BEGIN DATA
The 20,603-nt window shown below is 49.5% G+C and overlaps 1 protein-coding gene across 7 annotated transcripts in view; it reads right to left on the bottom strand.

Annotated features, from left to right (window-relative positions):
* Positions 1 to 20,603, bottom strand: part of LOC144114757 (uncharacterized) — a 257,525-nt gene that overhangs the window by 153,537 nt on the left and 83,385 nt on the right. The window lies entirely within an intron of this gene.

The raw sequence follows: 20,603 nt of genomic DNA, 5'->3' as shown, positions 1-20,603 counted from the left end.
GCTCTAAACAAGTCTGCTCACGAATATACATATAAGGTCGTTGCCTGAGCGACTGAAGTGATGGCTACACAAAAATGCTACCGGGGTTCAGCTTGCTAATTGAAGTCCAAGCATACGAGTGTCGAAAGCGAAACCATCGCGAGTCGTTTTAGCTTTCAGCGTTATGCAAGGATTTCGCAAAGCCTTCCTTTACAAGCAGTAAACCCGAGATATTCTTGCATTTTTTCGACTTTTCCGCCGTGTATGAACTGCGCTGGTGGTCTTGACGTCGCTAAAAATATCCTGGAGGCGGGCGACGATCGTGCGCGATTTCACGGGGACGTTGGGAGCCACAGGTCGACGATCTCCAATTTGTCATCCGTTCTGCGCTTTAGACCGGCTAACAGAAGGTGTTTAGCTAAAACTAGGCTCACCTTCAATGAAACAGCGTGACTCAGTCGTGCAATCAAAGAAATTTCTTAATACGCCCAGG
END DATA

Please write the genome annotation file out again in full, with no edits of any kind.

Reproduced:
The 20,603-nt window shown below is 49.5% G+C and overlaps 1 protein-coding gene across 7 annotated transcripts in view; it reads right to left on the bottom strand.

Annotated features, from left to right (window-relative positions):
* Positions 1 to 20,603, bottom strand: part of LOC144114757 (uncharacterized) — a 257,525-nt gene that overhangs the window by 153,537 nt on the left and 83,385 nt on the right. The window lies entirely within an intron of this gene.

The raw sequence follows: 20,603 nt of genomic DNA, 5'->3' as shown, positions 1-20,603 counted from the left end.
GCTCTAAACAAGTCTGCTCACGAATATACATATAAGGTCGTTGCCTGAGCGACTGAAGTGATGGCTACACAAAAATGCTACCGGGGTTCAGCTTGCTAATTGAAGTCCAAGCATACGAGTGTCGAAAGCGAAACCATCGCGAGTCGTTTTAGCTTTCAGCGTTATGCAAGGATTTCGCAAAGCCTTCCTTTACAAGCAGTAAACCCGAGATATTCTTGCATTTTTTCGACTTTTCCGCCGTGTATGAACTGCGCTGGTGGTCTTGACGTCGCTAAAAATATCCTGGAGGCGGGCGACGATCGTGCGCGATTTCACGGGGACGTTGGGAGCCACAGGTCGACGATCTCCAATTTGTCATCCGTTCTGCGCTTTAGACCGGCTAACAGAAGGTGTTTAGCTAAAACTAGGCTCACCTTCAATGAAACAGCGTGACTCAGTCGTGCAATCAAAGAAATTTCTTAATACGCCCAGG